Facebook conducts secret experiment to discover emotional effects of news feeds

Crédit photo: rsvlts.com Facebook conducts secret experiment to discover emotional effects of news feeds
Facebook was greeted with major social media backlash and a whirlwind of media coverage this morning, as news surfaced that the site secretly manipulated 700,000 news feeds in an experiment. It’s aim? To see what kind of effect a user’s news feed has on their emotions and how it impacts their posts.
According to CTV News, it was January 2012 when Facebook spent a week looking into the idea of emotional contagion. “The participants in the study were randomly selected, and the company used a software program that analyzes language to determine if the posts that were being swept into the users’ feeds were positive or negative in tone.”

“After being exposed to the manipulated feeds, the software then analyzed the status updates of the users to determine the tone of their posts.”

The study's findings were, admittedly, quite interesting. Turns out that people's emotions are in fact influenced by those of the people around them. For example, individuals exposed to mostly positive news tended to follow up with generally positive updates whereas those seeing mostly negative comments leaned towards being negative on their own page.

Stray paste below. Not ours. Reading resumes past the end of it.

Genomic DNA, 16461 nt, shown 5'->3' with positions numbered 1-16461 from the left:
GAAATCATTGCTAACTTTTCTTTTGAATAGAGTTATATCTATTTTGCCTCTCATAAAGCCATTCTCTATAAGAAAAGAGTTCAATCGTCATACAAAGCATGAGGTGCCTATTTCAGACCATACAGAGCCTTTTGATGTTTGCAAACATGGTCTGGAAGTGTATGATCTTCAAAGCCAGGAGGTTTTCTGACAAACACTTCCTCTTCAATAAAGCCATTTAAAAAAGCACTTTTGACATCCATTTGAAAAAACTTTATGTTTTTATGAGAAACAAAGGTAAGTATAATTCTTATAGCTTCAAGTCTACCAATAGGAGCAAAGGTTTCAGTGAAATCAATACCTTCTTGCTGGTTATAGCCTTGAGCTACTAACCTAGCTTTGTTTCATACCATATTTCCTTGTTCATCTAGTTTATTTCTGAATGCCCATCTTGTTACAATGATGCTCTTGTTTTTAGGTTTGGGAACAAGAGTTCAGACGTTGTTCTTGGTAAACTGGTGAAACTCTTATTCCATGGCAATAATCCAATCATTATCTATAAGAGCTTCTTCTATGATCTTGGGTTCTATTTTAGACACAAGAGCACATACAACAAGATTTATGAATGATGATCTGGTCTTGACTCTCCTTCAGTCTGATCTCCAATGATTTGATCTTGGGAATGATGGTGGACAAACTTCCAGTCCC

But as interesting as these results may be, they've been overshadowed by questions related to ethics and whether or not Facebook had the right to play with people's news feeds without ever letting them know what was going on.

As it turns out, yes, they did. While signing up, every single user has to agree to Facebook's Data Use policy, which explicitly states that data collection might be used for Facebook’s internal operations. 

What do you think of Facebook's actions - do they need to be more transparent? 

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